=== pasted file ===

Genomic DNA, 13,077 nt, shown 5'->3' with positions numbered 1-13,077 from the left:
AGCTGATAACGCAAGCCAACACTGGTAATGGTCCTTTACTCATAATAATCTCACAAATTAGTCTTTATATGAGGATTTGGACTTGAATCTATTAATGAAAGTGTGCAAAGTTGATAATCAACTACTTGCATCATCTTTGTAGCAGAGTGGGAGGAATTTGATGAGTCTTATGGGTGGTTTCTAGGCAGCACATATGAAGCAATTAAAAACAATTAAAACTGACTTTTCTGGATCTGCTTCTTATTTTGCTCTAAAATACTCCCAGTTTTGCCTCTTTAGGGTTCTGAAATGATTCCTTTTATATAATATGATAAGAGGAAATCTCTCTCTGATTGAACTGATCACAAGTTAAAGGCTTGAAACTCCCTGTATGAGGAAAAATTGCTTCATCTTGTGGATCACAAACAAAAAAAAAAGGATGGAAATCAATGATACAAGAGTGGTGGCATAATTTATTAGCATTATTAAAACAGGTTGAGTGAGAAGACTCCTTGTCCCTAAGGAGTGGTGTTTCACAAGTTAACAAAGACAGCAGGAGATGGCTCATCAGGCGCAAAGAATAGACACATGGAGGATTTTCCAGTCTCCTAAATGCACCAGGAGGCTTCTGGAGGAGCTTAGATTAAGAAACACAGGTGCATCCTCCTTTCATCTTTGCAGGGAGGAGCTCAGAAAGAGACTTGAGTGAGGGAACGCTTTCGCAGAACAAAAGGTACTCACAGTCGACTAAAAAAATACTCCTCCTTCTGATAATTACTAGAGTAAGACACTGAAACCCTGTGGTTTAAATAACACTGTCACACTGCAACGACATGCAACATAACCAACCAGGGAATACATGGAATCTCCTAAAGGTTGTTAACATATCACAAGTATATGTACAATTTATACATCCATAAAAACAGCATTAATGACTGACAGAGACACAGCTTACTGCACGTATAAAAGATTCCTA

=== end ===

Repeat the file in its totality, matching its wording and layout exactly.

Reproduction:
Genomic DNA, 13,077 nt, shown 5'->3' with positions numbered 1-13,077 from the left:
AGCTGATAACGCAAGCCAACACTGGTAATGGTCCTTTACTCATAATAATCTCACAAATTAGTCTTTATATGAGGATTTGGACTTGAATCTATTAATGAAAGTGTGCAAAGTTGATAATCAACTACTTGCATCATCTTTGTAGCAGAGTGGGAGGAATTTGATGAGTCTTATGGGTGGTTTCTAGGCAGCACATATGAAGCAATTAAAAACAATTAAAACTGACTTTTCTGGATCTGCTTCTTATTTTGCTCTAAAATACTCCCAGTTTTGCCTCTTTAGGGTTCTGAAATGATTCCTTTTATATAATATGATAAGAGGAAATCTCTCTCTGATTGAACTGATCACAAGTTAAAGGCTTGAAACTCCCTGTATGAGGAAAAATTGCTTCATCTTGTGGATCACAAACAAAAAAAAAAGGATGGAAATCAATGATACAAGAGTGGTGGCATAATTTATTAGCATTATTAAAACAGGTTGAGTGAGAAGACTCCTTGTCCCTAAGGAGTGGTGTTTCACAAGTTAACAAAGACAGCAGGAGATGGCTCATCAGGCGCAAAGAATAGACACATGGAGGATTTTCCAGTCTCCTAAATGCACCAGGAGGCTTCTGGAGGAGCTTAGATTAAGAAACACAGGTGCATCCTCCTTTCATCTTTGCAGGGAGGAGCTCAGAAAGAGACTTGAGTGAGGGAACGCTTTCGCAGAACAAAAGGTACTCACAGTCGACTAAAAAAATACTCCTCCTTCTGATAATTACTAGAGTAAGACACTGAAACCCTGTGGTTTAAATAACACTGTCACACTGCAACGACATGCAACATAACCAACCAGGGAATACATGGAATCTCCTAAAGGTTGTTAACATATCACAAGTATATGTACAATTTATACATCCATAAAAACAGCATTAATGACTGACAGAGACACAGCTTACTGCACGTATAAAAGATTCCTA